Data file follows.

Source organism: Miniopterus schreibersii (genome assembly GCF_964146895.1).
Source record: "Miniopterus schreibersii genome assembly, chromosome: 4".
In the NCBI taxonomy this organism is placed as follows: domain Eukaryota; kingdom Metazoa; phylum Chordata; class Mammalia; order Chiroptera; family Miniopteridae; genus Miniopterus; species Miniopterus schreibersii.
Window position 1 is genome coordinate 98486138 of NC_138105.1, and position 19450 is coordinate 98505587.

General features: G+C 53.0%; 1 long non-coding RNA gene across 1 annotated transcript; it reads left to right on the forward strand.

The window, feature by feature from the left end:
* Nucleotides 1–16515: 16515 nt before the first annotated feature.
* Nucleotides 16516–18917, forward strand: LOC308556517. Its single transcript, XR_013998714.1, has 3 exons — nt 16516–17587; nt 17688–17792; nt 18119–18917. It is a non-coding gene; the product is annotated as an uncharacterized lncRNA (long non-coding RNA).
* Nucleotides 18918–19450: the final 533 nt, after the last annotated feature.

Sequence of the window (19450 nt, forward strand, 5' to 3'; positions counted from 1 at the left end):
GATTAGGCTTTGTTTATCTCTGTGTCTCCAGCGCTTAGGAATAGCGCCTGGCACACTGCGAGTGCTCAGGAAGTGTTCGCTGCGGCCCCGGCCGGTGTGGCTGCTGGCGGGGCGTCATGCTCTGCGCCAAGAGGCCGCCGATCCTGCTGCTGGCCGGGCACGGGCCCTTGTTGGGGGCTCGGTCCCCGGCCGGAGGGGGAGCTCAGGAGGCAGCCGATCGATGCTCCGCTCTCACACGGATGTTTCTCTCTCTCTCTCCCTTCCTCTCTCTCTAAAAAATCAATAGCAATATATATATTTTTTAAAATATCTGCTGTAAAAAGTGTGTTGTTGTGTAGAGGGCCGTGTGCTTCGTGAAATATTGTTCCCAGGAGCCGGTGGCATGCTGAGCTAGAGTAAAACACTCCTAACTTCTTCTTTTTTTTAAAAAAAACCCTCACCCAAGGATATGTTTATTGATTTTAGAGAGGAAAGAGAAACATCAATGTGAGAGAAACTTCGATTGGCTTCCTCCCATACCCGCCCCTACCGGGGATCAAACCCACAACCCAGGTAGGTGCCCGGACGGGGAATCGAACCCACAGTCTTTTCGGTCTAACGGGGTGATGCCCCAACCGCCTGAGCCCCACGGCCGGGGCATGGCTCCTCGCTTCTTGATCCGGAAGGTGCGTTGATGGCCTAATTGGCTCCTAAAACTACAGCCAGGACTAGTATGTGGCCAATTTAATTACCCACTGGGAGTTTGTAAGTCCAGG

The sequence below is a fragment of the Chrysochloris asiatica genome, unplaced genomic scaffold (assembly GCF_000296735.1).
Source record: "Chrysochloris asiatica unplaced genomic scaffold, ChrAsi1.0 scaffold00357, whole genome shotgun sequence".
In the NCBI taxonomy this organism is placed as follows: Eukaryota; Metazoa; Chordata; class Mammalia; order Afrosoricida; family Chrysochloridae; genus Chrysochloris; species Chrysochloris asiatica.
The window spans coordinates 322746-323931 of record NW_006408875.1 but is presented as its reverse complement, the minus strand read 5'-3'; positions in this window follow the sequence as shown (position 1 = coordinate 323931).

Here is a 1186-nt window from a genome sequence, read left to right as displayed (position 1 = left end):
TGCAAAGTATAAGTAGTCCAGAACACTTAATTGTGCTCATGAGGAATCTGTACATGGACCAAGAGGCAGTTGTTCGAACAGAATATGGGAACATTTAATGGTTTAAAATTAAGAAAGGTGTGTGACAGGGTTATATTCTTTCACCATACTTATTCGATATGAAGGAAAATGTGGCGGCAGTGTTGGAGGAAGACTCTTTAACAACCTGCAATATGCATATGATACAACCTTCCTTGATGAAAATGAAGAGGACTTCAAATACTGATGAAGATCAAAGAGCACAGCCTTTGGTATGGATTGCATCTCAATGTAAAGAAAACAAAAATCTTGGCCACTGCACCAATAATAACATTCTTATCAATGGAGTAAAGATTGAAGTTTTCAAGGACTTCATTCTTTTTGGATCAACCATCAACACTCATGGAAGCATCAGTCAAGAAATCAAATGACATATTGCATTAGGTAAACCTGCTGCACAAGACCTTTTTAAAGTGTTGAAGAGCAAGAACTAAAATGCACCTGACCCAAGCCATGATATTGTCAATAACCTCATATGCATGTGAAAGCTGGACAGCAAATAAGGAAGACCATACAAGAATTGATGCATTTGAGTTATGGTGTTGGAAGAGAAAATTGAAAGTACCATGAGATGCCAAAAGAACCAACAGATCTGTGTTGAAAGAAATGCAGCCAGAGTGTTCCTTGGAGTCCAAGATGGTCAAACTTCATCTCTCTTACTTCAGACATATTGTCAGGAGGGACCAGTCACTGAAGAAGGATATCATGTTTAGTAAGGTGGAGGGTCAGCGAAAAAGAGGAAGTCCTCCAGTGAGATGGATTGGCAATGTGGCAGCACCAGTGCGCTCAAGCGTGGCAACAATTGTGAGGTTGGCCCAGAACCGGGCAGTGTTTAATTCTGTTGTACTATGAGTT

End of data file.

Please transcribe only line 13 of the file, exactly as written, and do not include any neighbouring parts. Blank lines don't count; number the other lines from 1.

Source record: "Chrysochloris asiatica unplaced genomic scaffold, ChrAsi1.0 scaffold00357, whole genome shotgun sequence".